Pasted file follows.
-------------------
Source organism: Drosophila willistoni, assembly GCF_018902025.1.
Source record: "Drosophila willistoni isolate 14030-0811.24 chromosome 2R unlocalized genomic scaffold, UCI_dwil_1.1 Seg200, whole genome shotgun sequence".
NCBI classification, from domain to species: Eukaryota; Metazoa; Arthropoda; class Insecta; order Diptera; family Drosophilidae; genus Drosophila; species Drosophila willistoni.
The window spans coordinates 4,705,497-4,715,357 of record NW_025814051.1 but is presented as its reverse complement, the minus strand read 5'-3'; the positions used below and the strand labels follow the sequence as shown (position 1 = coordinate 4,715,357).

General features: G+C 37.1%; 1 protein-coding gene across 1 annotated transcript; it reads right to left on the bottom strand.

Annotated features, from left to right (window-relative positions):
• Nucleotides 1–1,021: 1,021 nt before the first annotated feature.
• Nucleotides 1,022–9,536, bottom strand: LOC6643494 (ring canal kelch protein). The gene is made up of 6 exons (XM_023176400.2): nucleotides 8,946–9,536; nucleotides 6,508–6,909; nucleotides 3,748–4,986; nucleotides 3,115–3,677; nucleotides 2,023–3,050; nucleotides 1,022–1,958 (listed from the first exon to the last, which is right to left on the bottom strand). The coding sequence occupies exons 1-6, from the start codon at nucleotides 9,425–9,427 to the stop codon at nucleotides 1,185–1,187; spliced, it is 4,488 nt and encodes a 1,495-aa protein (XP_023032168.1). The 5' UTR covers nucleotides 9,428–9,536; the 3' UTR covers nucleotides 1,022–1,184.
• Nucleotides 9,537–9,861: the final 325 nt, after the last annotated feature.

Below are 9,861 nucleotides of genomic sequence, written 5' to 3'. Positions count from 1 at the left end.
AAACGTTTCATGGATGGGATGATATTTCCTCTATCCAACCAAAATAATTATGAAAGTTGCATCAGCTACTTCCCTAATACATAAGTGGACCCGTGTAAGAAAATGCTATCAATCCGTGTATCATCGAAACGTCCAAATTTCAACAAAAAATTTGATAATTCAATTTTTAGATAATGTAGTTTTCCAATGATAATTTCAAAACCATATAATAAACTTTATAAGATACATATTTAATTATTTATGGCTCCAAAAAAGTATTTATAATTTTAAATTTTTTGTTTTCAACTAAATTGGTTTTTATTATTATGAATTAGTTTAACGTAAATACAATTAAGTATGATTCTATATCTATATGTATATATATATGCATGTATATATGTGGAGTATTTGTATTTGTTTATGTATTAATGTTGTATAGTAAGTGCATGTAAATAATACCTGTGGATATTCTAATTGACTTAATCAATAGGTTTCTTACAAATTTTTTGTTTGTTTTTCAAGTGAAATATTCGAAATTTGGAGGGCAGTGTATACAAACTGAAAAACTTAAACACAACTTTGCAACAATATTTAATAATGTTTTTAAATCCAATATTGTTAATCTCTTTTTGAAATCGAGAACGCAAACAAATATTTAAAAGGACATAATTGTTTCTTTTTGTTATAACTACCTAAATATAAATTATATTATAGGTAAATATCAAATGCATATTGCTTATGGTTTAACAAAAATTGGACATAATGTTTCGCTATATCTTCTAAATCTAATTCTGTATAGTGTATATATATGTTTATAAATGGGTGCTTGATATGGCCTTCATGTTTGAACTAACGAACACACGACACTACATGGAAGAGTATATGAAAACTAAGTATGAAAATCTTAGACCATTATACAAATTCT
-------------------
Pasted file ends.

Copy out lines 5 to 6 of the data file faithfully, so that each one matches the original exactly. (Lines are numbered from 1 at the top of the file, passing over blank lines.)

General features: G+C 37.1%; 1 protein-coding gene across 1 annotated transcript; it reads right to left on the bottom strand.

Annotated features, from left to right (window-relative positions):